Ian Jerrum explains the steps required to resolve a personal injury claim against an employer

A claims handler's first concern when looking at an EL claim will be to assess whether the policy cover has been triggered. Assuming it has, the investigation progesses to determine whether the insured is legally liable to pay compensation to the claimant, and if so, proceed to settlement negotiations.

Like any other liability policy, EL insurance takes the form of a contract of indemnity. The insurer undertakes to restore the insured to the financial position he enjoyed prior to any loss where the policyholder incurs a legal liability to pay compensation to another party.

Legal liability can arise through a breach of statute or contract - or through a civil wrong or 'tort' (most commonly, negligence).

Employers are considered to have a number of 'common law' duties to their employees. These include the selection of suitable and competent employees, the provision of a safe place of work, safe plant and appliances, and a safe system of work. These duties have been encapsulated in various pieces of legislation, most importantly the Health and Safety at Work Act [1974], which imposes specific duties on employers in regard to employee safety and responsibility for staff welfare.

Under the terms of the Employers' Liability (Compulsory Insurance) Act [1969] all UK employers (with a few exceptions) are required to take out cover with an authorised insurer (that is currently authorised to carry out EL insurance business by the FSA) against liability for bodily injury or disease sustained by employees arising out of their employment.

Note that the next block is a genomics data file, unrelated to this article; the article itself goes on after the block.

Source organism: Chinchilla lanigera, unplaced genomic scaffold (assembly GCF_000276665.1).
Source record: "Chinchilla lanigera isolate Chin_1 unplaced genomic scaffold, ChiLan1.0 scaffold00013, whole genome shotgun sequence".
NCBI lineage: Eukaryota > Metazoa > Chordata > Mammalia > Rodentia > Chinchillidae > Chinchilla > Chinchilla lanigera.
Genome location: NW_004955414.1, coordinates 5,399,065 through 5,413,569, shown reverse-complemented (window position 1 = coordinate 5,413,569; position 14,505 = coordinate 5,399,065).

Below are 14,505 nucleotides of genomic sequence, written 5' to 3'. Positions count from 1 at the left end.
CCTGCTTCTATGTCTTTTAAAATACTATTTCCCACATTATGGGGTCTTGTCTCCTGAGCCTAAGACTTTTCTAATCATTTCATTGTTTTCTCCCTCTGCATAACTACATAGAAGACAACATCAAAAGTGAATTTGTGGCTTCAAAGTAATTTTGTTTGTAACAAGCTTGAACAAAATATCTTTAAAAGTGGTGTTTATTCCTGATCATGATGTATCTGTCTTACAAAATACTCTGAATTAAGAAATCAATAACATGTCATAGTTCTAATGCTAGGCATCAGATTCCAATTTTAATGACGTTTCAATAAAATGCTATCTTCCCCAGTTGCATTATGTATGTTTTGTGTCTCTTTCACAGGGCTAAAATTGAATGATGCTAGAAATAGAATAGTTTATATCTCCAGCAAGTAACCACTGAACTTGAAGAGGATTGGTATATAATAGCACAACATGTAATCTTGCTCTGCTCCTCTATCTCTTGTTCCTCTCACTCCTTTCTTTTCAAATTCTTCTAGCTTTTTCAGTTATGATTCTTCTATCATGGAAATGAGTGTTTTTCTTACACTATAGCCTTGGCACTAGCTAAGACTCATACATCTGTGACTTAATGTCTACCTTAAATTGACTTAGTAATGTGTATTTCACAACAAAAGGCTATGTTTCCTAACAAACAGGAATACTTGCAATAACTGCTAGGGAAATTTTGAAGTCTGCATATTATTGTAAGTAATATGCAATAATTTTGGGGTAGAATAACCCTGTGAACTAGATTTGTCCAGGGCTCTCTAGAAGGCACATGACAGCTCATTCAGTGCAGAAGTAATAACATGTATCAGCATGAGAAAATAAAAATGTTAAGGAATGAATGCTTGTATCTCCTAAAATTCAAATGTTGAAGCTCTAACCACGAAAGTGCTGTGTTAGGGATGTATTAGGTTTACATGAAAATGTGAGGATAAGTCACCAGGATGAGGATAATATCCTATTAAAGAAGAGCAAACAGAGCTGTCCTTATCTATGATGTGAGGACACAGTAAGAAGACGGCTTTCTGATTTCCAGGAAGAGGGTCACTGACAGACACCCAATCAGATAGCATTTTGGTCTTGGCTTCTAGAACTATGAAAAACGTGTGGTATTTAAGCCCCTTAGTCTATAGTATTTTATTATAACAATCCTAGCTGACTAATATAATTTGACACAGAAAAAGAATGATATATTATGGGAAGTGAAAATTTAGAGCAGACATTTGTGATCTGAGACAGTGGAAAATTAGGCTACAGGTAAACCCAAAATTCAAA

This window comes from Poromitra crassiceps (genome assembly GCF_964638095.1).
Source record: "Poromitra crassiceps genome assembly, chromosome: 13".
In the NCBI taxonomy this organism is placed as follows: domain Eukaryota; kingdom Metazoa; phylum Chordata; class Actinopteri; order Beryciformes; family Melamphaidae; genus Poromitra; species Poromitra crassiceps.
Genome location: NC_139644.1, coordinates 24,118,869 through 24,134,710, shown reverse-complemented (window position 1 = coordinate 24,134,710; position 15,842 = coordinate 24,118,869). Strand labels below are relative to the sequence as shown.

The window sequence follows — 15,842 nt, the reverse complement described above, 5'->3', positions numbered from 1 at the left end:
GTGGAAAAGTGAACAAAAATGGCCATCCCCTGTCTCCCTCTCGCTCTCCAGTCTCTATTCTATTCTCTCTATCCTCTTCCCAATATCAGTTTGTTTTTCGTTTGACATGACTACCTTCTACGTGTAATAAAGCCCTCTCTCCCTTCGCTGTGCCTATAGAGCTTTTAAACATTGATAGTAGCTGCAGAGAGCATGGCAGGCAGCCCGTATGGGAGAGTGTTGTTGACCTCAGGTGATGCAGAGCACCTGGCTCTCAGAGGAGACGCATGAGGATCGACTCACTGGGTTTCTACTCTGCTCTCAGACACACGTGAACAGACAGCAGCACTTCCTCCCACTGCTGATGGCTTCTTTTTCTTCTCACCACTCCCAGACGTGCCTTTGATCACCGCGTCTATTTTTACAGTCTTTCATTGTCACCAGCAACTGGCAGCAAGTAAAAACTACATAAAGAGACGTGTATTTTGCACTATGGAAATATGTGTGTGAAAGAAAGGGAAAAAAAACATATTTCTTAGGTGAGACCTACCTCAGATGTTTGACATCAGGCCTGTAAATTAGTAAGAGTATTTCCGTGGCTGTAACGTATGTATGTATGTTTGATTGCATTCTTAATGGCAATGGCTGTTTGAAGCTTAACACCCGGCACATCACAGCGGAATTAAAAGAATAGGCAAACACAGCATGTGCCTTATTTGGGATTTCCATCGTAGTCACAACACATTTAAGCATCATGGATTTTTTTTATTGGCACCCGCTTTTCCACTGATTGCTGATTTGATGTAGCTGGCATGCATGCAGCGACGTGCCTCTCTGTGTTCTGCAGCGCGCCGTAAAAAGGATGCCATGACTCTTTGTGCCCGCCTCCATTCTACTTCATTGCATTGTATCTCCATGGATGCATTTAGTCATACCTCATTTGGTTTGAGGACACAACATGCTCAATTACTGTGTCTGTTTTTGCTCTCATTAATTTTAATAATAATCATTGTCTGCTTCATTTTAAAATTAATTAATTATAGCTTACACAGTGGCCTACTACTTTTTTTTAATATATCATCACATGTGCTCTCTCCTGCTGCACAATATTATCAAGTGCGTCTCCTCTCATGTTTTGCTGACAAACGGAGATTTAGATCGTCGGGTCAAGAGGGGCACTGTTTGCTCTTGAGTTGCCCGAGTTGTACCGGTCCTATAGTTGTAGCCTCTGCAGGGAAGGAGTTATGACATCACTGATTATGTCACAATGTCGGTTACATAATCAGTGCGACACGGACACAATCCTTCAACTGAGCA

Policy wordings will define exactly who is an employee. They may include: apprentices, hired, lent or borrowed labour (even if unpaid), labour-only subcontractors, work experience personnel and voluntary workers.

In practice, the distinction between an employee and an independent contractor is usually made based on whether or not the employer has control of their method of work.

EL policies will also meet costs and expenses incurred in defending a claim by the policyholder, with the insurer's written consent.

It will also pay for the costs of legal representation at any inquest following death, and at proceedings in a court of summary jurisdiction arising from any alleged breach of statutory duty (for example, a prosecution for a breach of the Health and Safety at Work Act) that led to an employee being injured.

When a claim arises the insurer will need to allocate a reserve to that claim reflecting, as possible at this early stage, the severity of the injury. The amount can be amended later as more information becomes available.

The process of handling liability claims is subject to the Civil Procedure Rules (Woolf reforms) which are covered in a case-study based course accessible to Insurance Times readers online (see below).

Following an injury, both parties can nominate a medical expert to prepare a report. But, to save costs they will normally agree on one who is acceptable to both.